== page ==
7 Ways to Naturally Add Color to Your Hair ...


7 Ways to Naturally Add Color to Your Hair ...
7 Ways to Naturally Add Color to Your Hair ...

It's no secret that I'm a big fan of coloring my hair. I've reached a point, though, where I'd like to give my tresses a bit of a break, and turn to more natural means of color. Fortunately, there are plenty of them to choose from, many of which work surprisingly well. If you're interest in coloring your hair without all the chemicals, maybe you'll be inspired by some of these ways to naturally add color to your hair!

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Lemon Juice

Lemon juice is probably the most well known way to naturally add color to your hair, not to mention one of the safest. It's incredibly easy, and there are a number of ways to do it. You can simply put lemon juice in your hair and leave it be, which will lighten it over time. If you want it to go faster, you can sit out in the sun or apply the juice – always diluted with water – and then dry it with a hair dryer. You can also try a mix of lemon juice, water, and the #2 choice.



Peroxide isn't wholly natural, I'll grant you that, but it will lighten your hair. You need to dilute it with water as well, but speaking from firsthand experience, it's actually better to use just a little bit of peroxide, lemon juice, and water. That will save you from getting the brassy, rather orange shade that straight up peroxide has been known to cause.



Another way to naturally add color to your hair is to use chamomile. This, too, is a lightening agent. If your hair is blond but fading, particularly, you can use a chamomile rinse to brighten it. All you need to do is boil a quart of water and then add three quarters of a cup worth of chamomile flowers. The whole mix needs to boil for about forty minutes, then you can strain it and rinse your hair with it, after trying it with a towel. Let it soak into your hair for about twenty minutes. You can do it two times a week for really great results.



Don't worry, this isn't all about the blondies! Henna is a great option for introducing red highlights into your hair. Because the results can be dramatic, this is one time where you'll definitely want to do a strand test. With henna, you just boil water, add the appropriate amount of powder to make a past, then put it on your hair and cover it with plastic. The paste needs to stay on for an hour or so before you rinse it. You can even mix chamomile and henna for a subtler red.



If you want to go really dark, you can use sage. This time, you boil water and add in half a cup worth of dried sage, and let it boil for half an hour. After that, you strain it and pour the part of the resulting liquid through your hair when it's damp. Don't use it all, because you're going to repeat the process a few times, with the final rinse staying on your hair about forty minutes. You have to do this every week for a few weeks to really see the results, though.


Black Coffee or Tea

Using a rinse is, as you can see, a great way to naturally add color to your hair. One possible brunette rinse involves brewing either black tea or coffee. You just follow the same procedure with the other rinses mentioned here, and you can dramatically darken your hair.


The Sun

Finally, the sun is probably the most natural way to color your hair. Whether you put anything on it or not, just being in the sun is likely to lighten your hair. If you add lemon juice or other lightening agents, you'll get even brighter results. Just remember to protect your skin while you're out there!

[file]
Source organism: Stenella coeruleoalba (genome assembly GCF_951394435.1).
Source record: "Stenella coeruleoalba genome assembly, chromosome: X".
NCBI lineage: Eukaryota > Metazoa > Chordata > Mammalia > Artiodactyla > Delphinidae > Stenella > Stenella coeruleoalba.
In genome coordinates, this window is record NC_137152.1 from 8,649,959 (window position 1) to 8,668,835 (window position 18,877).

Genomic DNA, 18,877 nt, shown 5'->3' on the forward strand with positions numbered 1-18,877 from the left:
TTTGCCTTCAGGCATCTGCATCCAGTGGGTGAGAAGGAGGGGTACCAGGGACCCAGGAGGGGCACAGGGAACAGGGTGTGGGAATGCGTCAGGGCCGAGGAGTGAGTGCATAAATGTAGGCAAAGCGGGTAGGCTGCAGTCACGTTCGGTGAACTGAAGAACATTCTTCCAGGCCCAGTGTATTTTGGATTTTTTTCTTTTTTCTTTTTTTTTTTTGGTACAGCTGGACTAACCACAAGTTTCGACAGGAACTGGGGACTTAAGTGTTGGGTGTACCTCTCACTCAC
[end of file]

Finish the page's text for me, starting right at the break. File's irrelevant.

I can't believe there are so many great ways to naturally add color to your hair! From what I've read online, they're pretty successful, too. I have to admit, I've only really tried the lemon juice and peroxide before (and only a little bit of the latter – I repeat: be careful with that stuff!). When I was much younger, I also went through a phase of using Kool-Aid rinses – tasty, but messy! If you've tried some of the other options, how about sharing to let everyone know how they worked?

Top Photo Credit: tubbertha

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Where Thoughts and Opinions Converge

@Sarah -- for real? That's awesome! I second Lisa's question -- I've always heard beer washes were great for your hair, but I didn't know it could add color!

Sarah, what did it do to her hair colour-wise? What colour was her hair in the first place?

Really? That's awesome! I always heard beer was great for washing your hair, but I didn't know about coloring it -- I second Lisa's question, how did it look?

All that destroys your hair and it looks terrible. Lemon = citric acid... :O

hi! i'm a natural blond and i tried out the brown henna. it's turned an amazing reddish/brown and i'm totally in love with it!! :) however, for a couple of days (week probably) i had a HORRIBLE henna smell (combination of tea, soil, grass....) and no matter how many times i washed and conditions it wouldn't go away... I'd love to re-henna my hair to keep the color up but i'm afraid the smell won't go away again. Any good suggestions about how to either prevent the smell or deal with it successfully afterwards? i've tried: 1) deep shampoo 2) conditioner 3) leave in conditioner and spray 4) lavender oil (this removed the henna smell but left an even stronger lavender smell which again took a week to go away) thanks!! :)

I recently accidentally bought instant coffee (ew!) and I used it in my natural shampoo that I have been using a couple months now and it gave me lovely low lights and took all the brassiness out of my previously lightened hair that I have been trying to grow out. Plus I had a light coffee scent in my hair. Loved it.

Beer is great for adding color to your hair too :) I didn't personally try, but a friend of mine did and her hair looked fabulous!

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